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France Orders Facebook to Stop Transferring Personal Data

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Facebook was given 3 months to stop tracking non-members’ online activity without their consent and stop some transfers of personal information to the United States. The order of the French data protection authority was celebrated as the first significant action taken against Facebook following an EU court ruling in 2015 striking down an agreement used by tech giants to avoid cumbersome European data transfer rules.
Following the concerns over mass US government snooping, the transatlantic Safe Harbour pact was ruled illegal in October 2015. As a result, the EU data protection authorities announced that the tech firms had 3 months to set up alternative legal arrangements for transferring data. Now those 3 months are over, which means that regulators can start taking legal action against firms still relying on the pact to approve data movement. The French CNIL did exactly that in relation to Facebook.

In the meantime, Facebook has previously claimed that it does not use Safe Harbour as a means of transferring data to the United States and has already arranged alternative legal structures to continue its transfers in line with the local law. The problem is that the US and the EU indeed agreed on a new pact to replace Safe Harbour, but it is not yet operational. As a result, the EU data protection authorities have said they require more time to decide if transatlantic data transfers should be restricted.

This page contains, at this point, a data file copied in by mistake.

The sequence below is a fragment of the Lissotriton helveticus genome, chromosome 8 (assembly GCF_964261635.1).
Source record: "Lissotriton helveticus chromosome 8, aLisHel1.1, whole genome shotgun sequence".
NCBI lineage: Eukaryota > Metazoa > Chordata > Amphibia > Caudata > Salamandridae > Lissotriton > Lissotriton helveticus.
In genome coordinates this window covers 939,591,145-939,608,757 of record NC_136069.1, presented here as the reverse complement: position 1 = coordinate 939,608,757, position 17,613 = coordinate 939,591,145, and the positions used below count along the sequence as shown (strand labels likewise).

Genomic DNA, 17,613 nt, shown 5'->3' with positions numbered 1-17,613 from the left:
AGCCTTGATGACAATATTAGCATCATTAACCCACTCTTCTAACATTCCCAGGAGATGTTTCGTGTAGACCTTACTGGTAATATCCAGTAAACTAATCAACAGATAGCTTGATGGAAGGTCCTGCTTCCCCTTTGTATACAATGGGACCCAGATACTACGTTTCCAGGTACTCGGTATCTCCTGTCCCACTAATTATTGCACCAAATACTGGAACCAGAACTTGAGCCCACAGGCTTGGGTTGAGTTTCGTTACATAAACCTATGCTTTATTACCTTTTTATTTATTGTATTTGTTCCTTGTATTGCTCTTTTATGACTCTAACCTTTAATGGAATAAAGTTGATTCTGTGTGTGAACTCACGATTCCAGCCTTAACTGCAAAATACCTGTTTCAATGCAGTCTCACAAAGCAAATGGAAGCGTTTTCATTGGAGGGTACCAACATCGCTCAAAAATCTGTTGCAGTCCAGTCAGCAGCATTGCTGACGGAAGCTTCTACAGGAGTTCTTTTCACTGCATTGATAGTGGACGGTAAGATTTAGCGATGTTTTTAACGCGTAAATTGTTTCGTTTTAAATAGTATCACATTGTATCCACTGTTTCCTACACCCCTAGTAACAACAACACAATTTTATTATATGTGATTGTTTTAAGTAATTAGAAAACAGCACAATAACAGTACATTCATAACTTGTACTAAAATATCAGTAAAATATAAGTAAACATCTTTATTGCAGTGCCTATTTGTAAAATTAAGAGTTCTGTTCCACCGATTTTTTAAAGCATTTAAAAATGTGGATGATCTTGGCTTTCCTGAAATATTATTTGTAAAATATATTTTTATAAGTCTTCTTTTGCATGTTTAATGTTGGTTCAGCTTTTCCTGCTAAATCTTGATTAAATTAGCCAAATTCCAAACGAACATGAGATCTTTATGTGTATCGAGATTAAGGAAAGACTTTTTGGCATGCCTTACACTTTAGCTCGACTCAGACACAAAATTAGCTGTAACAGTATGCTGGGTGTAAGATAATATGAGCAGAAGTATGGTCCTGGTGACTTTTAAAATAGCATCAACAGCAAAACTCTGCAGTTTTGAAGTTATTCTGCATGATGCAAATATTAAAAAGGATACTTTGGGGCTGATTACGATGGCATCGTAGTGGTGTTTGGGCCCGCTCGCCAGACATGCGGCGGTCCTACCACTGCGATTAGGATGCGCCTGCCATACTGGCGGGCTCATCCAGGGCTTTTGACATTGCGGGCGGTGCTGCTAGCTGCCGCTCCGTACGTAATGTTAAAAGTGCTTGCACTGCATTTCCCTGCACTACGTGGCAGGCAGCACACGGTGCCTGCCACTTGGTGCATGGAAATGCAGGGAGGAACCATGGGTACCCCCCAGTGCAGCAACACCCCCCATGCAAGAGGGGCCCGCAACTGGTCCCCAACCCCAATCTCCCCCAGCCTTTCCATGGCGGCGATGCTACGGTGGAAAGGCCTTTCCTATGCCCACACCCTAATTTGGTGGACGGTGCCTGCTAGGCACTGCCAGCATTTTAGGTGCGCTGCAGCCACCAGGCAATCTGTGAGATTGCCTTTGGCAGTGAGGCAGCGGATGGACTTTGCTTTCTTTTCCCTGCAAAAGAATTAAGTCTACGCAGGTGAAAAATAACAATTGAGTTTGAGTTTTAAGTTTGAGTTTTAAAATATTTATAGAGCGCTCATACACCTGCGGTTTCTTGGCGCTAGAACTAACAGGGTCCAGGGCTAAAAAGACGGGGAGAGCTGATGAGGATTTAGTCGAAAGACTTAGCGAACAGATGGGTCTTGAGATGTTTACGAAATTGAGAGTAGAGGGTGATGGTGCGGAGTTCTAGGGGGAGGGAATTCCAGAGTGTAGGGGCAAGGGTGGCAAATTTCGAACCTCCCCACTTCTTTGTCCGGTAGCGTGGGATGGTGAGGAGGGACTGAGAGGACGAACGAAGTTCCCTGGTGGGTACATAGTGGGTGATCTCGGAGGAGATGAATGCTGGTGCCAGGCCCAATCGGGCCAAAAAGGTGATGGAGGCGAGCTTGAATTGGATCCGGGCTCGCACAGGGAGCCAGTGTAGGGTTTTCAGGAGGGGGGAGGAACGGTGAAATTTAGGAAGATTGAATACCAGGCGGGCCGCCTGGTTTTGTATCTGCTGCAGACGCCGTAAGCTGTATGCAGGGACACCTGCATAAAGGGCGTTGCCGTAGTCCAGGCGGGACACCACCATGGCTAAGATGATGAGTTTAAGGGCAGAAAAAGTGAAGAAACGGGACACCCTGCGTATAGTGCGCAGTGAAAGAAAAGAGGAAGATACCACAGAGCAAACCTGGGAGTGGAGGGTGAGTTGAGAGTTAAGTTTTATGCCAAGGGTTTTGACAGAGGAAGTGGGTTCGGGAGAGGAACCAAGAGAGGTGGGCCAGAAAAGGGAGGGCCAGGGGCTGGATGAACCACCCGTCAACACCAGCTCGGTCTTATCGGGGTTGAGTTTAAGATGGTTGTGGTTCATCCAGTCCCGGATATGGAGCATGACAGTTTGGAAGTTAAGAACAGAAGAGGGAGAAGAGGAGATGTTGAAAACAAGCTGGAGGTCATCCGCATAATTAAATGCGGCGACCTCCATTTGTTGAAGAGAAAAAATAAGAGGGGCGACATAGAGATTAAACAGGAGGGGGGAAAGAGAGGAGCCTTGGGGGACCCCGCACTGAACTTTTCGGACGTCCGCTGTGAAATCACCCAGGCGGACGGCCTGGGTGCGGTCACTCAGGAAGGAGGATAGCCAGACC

The most popular social network in the world was confident that it complied with EU data protection legislation, but the French regulator doesn’t agree, pointing out that Facebook tracks non-members by placing a cookie on their browser without informing them when they visit a Facebook page. In addition, CNIL said that the company uses cookies that harvest data later used for advertising without users’ consent. The regulator believes that Facebook users should be able to prevent it from profiling them in order to serve them personalized ads.

Back in 2015, Facebook was already forced to stop tracking non-users in Belgium after the Belgian watchdog took the case to court. The changes of the social network to its privacy policy prompted the authorities of many European countries to start investigations into Facebook’s practices.

Now, if Facebook fails to comply within 3 months, it could be fined.

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